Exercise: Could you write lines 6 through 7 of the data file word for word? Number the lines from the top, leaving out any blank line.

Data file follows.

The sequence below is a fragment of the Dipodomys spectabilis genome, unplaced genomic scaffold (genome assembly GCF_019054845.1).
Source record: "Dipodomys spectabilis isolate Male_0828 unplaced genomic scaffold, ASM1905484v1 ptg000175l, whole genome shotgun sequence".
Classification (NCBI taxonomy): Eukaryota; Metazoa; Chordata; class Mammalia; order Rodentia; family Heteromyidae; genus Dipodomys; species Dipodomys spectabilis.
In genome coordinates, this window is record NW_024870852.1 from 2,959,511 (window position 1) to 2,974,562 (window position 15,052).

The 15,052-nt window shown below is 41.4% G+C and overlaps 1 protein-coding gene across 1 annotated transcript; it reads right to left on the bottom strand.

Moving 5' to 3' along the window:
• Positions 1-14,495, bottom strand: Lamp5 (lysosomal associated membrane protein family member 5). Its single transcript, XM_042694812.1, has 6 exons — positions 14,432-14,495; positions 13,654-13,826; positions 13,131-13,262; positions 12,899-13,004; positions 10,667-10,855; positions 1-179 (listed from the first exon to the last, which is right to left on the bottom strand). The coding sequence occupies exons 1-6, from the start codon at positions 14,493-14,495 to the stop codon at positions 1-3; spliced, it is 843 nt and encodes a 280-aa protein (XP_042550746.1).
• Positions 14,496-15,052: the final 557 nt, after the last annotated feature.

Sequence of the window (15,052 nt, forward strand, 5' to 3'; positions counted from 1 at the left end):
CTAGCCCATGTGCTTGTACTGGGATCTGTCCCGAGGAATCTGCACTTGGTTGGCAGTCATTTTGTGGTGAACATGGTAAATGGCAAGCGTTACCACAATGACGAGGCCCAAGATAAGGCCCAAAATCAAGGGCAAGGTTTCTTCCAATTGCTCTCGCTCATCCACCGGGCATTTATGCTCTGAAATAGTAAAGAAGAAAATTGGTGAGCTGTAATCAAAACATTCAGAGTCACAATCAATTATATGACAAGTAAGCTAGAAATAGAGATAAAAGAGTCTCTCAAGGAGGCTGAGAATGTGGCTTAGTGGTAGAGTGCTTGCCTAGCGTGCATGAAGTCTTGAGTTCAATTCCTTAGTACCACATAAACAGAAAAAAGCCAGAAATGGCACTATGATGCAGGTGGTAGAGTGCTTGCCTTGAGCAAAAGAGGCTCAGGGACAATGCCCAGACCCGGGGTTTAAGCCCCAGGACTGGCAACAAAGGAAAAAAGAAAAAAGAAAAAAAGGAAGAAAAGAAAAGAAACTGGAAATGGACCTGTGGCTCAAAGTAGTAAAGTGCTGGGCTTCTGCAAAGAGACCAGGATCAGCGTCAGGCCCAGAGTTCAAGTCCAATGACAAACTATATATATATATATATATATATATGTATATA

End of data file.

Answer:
Moving 5' to 3' along the window:
• Positions 1-14,495, bottom strand: Lamp5 (lysosomal associated membrane protein family member 5). Its single transcript, XM_042694812.1, has 6 exons — positions 14,432-14,495; positions 13,654-13,826; positions 13,131-13,262; positions 12,899-13,004; positions 10,667-10,855; positions 1-179 (listed from the first exon to the last, which is right to left on the bottom strand). The coding sequence occupies exons 1-6, from the start codon at positions 14,493-14,495 to the stop codon at positions 1-3; spliced, it is 843 nt and encodes a 280-aa protein (XP_042550746.1).